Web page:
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Producer, scientist say body unearthed in Duchesne is the Sundance Kid

By John Hollenhorst | Posted - Mar. 24, 2009 at 10:00 p.m.



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DUCHESNE -- One of Utah's favorite mysteries is getting revved up again: Did the Sundance Kid really die along with Butch Cassidy in South America, or did he live to ripe old age in Utah?

KSL 5 News has learned fascinating new details about an investigation that involves a body dug up recently in Duchesne.

The Oscar-winning movie "Butch Cassidy and the Sundance Kid" more or less followed the official version of Utah's most famous outlaws: Butch and Sundance high-tailed it to South America.

Image from the documentary showing William Long's body being uncovered.
Image from the documentary showing William Long's body being uncovered.

Things didn't go well there. In a shootout with the Bolivian Army in 1908, both outlaws died in a blaze of gunfire, if not necessarily glory.

"Everybody's like, 'They died in Bolivia! They died in Bolivia!' [But] they didn't die in Bolivia," said documentary producer Marilyn Grace.

Dr. John McCullough, who has long experience as a forensic anthropologist, told us, "Two gringos definitely died, but we just don't know which ones."

Three months ago, they dug up a grave in the Duchesne City Cemetery. They're hoping to prove that William Henry Long was, in fact, the Sundance Kid.

Long died an old man in 1936, a Utah rancher with a shady reputation and a mysterious past. "Everybody knew he was an outlaw. They didn't know which one," Grace said.

Her documentary will argue that Long married a widow with six kids in 1894 and led a secret double life during Butch and Sundance's outlaw years. "It's a great cover, to be married with six children instead of an outlaw on the loose," she said.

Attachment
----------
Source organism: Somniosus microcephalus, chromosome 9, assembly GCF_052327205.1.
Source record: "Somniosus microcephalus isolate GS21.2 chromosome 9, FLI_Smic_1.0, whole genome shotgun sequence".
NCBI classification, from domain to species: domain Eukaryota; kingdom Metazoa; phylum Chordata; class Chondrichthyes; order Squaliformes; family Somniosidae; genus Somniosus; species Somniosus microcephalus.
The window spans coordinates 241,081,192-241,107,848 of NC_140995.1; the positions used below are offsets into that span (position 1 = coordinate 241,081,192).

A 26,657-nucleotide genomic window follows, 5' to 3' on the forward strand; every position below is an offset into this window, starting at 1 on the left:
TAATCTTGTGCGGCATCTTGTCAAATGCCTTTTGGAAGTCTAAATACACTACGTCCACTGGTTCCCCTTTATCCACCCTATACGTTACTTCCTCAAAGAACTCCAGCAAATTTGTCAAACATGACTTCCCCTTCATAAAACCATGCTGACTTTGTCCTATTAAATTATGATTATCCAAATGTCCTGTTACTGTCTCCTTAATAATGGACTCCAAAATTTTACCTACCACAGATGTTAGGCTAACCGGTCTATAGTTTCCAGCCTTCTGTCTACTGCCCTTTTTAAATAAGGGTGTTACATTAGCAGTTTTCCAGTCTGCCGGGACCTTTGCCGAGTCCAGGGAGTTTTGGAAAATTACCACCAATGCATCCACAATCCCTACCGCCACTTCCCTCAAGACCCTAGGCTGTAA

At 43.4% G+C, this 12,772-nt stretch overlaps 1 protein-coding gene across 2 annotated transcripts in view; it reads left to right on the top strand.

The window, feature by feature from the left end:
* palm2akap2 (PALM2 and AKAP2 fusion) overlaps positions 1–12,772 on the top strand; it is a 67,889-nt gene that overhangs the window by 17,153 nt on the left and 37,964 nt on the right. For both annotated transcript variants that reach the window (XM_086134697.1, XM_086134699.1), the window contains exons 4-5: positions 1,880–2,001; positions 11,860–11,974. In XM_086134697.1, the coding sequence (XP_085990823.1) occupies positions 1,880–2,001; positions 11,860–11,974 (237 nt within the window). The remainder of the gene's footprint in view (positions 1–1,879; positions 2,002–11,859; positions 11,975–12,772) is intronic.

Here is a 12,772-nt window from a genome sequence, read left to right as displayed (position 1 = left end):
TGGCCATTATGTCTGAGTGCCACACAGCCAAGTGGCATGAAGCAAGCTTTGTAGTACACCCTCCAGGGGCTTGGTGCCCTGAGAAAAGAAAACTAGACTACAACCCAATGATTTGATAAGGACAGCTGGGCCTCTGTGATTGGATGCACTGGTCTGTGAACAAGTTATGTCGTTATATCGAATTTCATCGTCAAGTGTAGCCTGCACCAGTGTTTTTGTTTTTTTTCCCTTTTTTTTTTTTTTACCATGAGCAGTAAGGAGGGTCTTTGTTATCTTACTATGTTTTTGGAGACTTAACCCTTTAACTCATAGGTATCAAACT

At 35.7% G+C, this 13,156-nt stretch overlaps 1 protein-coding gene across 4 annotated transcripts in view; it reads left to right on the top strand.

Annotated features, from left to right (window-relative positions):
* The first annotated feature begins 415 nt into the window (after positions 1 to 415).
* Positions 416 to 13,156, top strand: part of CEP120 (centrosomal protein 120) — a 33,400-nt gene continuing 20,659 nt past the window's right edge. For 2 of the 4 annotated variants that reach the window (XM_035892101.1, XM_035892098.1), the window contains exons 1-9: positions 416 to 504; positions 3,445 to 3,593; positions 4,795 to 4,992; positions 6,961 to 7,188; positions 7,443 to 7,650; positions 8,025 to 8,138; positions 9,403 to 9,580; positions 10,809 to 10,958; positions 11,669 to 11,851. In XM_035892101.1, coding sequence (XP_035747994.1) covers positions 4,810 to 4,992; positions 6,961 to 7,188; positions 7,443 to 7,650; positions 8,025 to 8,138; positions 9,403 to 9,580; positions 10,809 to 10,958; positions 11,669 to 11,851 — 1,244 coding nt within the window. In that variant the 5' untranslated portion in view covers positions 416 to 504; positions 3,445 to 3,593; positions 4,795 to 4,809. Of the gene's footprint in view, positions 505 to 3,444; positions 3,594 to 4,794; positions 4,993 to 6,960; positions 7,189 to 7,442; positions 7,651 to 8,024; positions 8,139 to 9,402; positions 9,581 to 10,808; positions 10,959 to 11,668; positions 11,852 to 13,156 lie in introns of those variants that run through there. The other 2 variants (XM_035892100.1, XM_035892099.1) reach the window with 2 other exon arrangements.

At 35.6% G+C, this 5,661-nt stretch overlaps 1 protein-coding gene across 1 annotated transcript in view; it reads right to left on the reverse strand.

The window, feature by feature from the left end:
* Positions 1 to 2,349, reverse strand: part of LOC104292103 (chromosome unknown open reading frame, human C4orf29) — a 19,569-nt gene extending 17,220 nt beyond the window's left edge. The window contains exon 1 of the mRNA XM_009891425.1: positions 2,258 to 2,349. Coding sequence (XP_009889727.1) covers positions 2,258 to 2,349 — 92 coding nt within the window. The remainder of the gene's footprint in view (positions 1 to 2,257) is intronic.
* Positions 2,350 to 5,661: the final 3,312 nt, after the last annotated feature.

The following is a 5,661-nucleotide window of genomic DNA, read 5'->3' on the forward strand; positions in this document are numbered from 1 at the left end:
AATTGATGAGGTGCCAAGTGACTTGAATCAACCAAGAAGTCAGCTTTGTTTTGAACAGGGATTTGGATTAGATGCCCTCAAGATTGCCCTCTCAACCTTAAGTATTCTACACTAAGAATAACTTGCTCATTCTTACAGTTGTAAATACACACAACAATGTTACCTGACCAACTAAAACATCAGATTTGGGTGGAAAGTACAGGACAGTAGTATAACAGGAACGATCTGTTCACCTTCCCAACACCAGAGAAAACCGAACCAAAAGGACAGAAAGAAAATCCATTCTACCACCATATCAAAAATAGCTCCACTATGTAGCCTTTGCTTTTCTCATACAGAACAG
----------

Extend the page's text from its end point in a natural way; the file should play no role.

At a glance, photos of Sundance and Long don't look strikingly alike, but when transparencies are matched up, the images seem to fuse into the face of one very wanted man. "It's a perfect match, almost a perfect match," McCullough said.

Side-by-side images of William Long and the Sundance Kid.
Side-by-side images of William Long and the Sundance Kid.

"Both have broken noses. Both have a notch in the ear. Both have a notch on the chin," Grace pointed out.

McCullough took it a step further, measuring all their features. He calculated a mathematical match .99. "Which is astounding," he said. "I had never expected to get even that close."

There's another interesting photo comparison: Sundance's known sisters and two women Long claimed were his sisters. "We did a comparison of the sisters as well, and it's just too close. It's just too close," McCullough said.

On top of that, they found a mystery: William Henry Long's skull has a bullet hole. His death in 1936 was ruled a suicide because a rifle was found near his body, but McCullough found no powder burns and an unexpected angle of entry. "It would be difficult to do that with a rifle by oneself," he said.

The acid test is DNA evidence. They haven't got it yet, but they're trying to compare samples from Long's bones with DNA from a descendant of Sundance's mother. We'll keep you posted, and we're keeping our skepticism firmly in place until then.

E-mail: jhollenhorst@ksl.com

John Hollenhorst

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